Editing, Writing, and Translation

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Workshops and other training

I currently offer three options for workshops and other training:

I've included a list of standard contract terms for my workshops at the end of this page.

The following workshops or training are currently available:

If you'd like to propose a customized workshop, please have a look at the complete list of my publications, and contact me to discuss details.

Effective onscreen editing

Onscreen editing offers tremendous efficiency advantages over traditional on-paper editing. In addition to eliminating the need to retype corrections (and the subsequent risk of introducing new errors), onscreen editing harnesses the computer's power to make editing more efficient. In this course, which is based on my quarterly "Onscreen editing" column for Intercom magazine, you'll learn:

Want to develop a customized version of this workshop? Examine the table of contents of my book, Effective Onscreen Editing, and pick the topics that are most relevant to your needs.

Effective review and revision workflows

Many workplace processes arise from historical conditions that no longer apply, and may no longer reflect the current work situation: the organizational structures or workplace technologies that shaped these processes have changed. Alternatively, current processes may indeed reflect the current work situation, but pose barriers to efficiency. This course is based on a "Kaizen" exercise conducted at a nonprofit research institute that reduced time to publication by more than 50%. You'll learn:

Editing 101

Many organizations can no longer afford a full-time editor to perform quality control on their printed and online publications, and instead perform peer review. Peer reviewers often have no training in how to edit work produced by their colleagues. This course provides the necessary training. You'll learn:

Information design

Over the past few decades, a substantial body of research has begun to provide deep insights into how people understand visual images, including both the text and the graphics that represent the majority of the work produced by technical communicators. Many "rules of thumb" have been proposed to describe our profession's "best practices", but blindly applying these rules leads to reflexive designs that may fail to meet the audience's needs. Understanding the basis for these rules lets you determine when they apply—and more importantly, what to do when they don't. In this course, you'll learn:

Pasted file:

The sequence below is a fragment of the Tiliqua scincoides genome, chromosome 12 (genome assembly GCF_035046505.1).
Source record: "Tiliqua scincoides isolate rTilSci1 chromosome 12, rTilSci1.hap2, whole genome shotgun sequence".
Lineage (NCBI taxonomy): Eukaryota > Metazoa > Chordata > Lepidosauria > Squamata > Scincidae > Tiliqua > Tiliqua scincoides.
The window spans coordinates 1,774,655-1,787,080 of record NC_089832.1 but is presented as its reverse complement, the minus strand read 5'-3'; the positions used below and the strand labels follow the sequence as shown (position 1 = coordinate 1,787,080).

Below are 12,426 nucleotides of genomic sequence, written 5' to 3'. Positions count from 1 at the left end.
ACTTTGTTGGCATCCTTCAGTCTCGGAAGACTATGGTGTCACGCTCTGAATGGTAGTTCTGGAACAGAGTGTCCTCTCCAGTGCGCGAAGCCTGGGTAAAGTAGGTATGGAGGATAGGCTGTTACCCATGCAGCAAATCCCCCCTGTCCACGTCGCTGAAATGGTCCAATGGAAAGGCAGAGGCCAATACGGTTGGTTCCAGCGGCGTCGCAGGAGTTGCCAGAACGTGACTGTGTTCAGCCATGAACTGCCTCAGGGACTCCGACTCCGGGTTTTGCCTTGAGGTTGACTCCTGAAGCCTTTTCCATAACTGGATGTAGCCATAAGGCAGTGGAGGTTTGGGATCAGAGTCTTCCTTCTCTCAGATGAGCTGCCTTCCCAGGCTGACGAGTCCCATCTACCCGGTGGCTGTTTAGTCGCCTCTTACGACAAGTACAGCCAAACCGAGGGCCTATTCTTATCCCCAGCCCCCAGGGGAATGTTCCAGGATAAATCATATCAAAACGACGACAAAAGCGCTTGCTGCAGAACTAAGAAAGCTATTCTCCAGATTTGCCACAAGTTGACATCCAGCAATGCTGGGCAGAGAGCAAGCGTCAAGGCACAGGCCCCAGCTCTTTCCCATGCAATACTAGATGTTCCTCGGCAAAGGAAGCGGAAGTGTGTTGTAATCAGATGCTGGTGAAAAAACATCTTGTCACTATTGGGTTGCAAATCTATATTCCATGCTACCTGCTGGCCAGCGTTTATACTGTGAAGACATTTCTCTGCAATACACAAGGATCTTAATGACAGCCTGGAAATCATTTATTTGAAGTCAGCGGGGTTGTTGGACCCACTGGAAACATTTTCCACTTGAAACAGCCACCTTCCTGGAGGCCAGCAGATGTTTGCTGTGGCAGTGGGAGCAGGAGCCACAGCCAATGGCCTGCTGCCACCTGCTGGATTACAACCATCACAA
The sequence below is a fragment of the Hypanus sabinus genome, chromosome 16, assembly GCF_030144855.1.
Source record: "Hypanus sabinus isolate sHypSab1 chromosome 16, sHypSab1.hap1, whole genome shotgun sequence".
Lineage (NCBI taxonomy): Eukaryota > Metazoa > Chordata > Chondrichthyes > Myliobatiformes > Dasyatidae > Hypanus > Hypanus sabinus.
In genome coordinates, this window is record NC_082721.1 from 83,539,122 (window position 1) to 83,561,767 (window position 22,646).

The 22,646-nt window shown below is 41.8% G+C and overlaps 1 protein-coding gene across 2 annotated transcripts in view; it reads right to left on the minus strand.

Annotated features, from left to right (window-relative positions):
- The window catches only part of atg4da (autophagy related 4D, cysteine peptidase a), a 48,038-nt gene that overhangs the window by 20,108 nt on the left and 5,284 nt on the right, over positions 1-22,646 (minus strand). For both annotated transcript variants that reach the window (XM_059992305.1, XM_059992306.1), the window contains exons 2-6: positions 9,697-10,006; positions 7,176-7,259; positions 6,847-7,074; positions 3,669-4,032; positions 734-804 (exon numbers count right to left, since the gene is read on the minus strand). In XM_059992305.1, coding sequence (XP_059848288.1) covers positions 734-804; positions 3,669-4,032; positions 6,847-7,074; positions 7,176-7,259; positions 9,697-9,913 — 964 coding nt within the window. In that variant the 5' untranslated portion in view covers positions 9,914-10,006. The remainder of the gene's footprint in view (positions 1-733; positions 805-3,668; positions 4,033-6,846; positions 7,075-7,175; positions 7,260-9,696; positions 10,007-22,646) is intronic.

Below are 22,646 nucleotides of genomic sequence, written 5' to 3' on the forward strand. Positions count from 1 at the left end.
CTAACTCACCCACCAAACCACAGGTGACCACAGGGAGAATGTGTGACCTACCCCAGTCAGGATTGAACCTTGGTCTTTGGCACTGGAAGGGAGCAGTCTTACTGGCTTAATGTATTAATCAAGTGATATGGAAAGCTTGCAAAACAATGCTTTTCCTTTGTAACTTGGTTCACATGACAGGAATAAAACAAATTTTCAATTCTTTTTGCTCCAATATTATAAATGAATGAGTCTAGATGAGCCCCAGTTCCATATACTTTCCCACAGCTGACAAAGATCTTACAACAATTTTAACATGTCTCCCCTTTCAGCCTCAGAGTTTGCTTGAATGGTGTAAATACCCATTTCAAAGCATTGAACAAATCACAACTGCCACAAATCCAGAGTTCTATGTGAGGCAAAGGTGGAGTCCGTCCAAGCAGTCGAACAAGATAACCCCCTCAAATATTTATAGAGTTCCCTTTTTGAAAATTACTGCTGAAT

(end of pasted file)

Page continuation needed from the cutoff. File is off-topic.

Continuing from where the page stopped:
Read a review of the workshop given for STC Phoenix. (Republished with permission from the author and STC Phoenix. Originally published in the December 2008 issue of Rough Draft, which is available via the chapter's home page.)

Online help: the five W's

Many modern help systems emphasize "cool" technologies and flashy images. Others eschew these techniques in favor of a complete and accurate description of the software interface. Both approaches often fail to provide the information readers really need. But using an approach based on the "five W's" taught to journalists can help you provide the information your audience really needs. In this course, you'll learn:

Practical audience analysis

Many technical communicators collect substantial amounts of demographic information on their audience, such as the proportions of men and women in the audience and their educational backgrounds. Although this information can inform your design decisions, the information is often at least one level removed from more important concerns: what your audience needs to know to get their work done. In this course, you'll learn:

Using Microsoft Word effectively: templates, customization, and dynamic style guides

Many writers use word processors such as Microsoft Word as nothing more than a glorified typewriter. Others know many of the "ins and outs" of Word, but don't use its powerful tools to help them write more effectively. And many corporate environments enforce the use of a printed or online style guide that is used only by editors, long after it's too late for writers to benefit from the use of the style guide. In this course, you'll learn:

Standard contract terms for my presentations and workshops

For a typical 1- to 2-hour presentation and a "reasonable" amount of travel time to reach you, there's no cost other than my expenses. I'm willing to donate my time and lose part of a day of paid work, but I can't afford to donate my expenses too. Thus, you'll need to cover my travel and accommodation costs:

For half-day or full-day workshops, much more preparation is involved, more travel time is required (I can't generally travel to another city and still have time to give a full-day workshop on the same day), and the work is often exhausting. Thus, in addition to expenses, I ask for a speaker's fee:

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